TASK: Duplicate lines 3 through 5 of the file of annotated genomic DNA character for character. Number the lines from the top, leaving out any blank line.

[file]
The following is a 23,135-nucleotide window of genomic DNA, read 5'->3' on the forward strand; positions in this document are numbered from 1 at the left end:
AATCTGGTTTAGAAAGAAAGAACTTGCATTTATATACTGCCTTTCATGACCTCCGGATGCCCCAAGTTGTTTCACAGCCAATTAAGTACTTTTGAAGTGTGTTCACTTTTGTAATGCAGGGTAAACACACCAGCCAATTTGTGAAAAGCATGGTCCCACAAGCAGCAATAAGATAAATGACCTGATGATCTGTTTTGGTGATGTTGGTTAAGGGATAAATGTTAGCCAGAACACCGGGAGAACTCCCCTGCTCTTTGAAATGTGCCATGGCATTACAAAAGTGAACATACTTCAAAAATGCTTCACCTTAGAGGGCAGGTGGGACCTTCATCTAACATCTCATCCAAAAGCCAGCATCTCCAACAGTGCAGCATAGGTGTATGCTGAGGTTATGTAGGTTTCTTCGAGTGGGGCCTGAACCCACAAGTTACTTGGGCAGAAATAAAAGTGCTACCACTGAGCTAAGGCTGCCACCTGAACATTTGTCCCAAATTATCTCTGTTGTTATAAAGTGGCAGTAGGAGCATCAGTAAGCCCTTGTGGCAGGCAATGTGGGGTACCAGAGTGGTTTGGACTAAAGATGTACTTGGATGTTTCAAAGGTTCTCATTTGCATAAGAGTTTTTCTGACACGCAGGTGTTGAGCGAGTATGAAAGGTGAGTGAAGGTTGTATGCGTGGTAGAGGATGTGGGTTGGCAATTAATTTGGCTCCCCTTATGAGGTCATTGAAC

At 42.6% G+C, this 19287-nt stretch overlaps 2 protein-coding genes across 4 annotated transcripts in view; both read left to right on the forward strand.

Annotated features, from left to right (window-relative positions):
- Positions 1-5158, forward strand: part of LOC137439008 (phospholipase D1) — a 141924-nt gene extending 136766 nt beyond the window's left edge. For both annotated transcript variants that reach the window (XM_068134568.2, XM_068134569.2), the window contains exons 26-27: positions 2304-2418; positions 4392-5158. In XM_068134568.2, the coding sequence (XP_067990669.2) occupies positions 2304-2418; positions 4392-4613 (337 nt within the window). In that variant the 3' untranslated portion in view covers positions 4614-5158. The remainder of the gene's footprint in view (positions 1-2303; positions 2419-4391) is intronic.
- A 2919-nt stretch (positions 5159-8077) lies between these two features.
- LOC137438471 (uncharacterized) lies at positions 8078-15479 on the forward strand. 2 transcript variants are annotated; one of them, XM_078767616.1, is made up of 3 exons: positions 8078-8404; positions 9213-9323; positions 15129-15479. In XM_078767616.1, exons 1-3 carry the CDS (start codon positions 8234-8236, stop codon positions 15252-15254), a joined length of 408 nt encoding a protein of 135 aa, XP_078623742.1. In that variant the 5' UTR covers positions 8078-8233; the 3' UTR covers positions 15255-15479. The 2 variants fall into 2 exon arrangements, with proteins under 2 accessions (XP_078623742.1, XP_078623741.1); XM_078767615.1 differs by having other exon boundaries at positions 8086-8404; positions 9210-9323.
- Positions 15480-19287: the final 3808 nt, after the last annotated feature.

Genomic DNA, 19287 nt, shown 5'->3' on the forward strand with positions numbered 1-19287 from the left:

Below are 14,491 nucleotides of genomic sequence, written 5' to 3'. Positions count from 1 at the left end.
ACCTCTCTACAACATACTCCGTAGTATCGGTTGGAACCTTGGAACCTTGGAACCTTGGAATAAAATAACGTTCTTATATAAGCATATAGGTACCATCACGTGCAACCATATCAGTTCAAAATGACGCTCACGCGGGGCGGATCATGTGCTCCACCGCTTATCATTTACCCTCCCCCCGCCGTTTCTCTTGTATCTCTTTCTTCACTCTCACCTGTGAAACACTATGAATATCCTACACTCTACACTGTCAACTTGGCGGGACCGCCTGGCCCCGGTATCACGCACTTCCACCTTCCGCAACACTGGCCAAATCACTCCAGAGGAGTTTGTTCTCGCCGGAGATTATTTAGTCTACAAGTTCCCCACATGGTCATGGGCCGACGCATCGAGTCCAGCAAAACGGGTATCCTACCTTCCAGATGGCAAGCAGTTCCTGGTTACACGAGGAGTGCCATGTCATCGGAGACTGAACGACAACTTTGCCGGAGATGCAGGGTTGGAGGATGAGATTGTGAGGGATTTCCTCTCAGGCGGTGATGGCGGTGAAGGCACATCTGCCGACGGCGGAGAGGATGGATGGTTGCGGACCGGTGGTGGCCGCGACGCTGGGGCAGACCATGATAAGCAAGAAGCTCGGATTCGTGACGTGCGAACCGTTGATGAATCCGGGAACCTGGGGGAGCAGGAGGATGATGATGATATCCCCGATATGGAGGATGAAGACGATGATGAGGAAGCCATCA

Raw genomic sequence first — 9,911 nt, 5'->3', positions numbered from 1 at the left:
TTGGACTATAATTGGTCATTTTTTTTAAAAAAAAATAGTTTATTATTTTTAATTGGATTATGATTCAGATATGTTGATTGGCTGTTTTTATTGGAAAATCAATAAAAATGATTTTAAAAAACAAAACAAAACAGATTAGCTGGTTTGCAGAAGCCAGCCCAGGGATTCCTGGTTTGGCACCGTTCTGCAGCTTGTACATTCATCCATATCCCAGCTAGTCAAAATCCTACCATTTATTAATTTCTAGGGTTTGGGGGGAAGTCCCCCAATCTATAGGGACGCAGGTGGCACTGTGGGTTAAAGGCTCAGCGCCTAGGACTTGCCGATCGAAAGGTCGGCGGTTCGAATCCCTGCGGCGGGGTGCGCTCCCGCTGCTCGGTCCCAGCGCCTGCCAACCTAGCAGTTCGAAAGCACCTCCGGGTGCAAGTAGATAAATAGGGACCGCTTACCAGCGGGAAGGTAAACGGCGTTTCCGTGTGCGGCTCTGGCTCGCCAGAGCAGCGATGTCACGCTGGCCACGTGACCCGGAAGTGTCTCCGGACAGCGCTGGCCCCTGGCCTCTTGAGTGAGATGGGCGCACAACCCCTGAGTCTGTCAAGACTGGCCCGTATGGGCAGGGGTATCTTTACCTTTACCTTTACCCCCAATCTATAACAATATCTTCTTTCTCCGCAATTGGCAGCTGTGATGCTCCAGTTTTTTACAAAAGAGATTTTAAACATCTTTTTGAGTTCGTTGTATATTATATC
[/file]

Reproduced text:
At 42.6% G+C, this 19287-nt stretch overlaps 2 protein-coding genes across 4 annotated transcripts in view; both read left to right on the forward strand.

Annotated features, from left to right (window-relative positions):
- Positions 1-5158, forward strand: part of LOC137439008 (phospholipase D1) — a 141924-nt gene extending 136766 nt beyond the window's left edge. For both annotated transcript variants that reach the window (XM_068134568.2, XM_068134569.2), the window contains exons 26-27: positions 2304-2418; positions 4392-5158. In XM_068134568.2, the coding sequence (XP_067990669.2) occupies positions 2304-2418; positions 4392-4613 (337 nt within the window). In that variant the 3' untranslated portion in view covers positions 4614-5158. The remainder of the gene's footprint in view (positions 1-2303; positions 2419-4391) is intronic.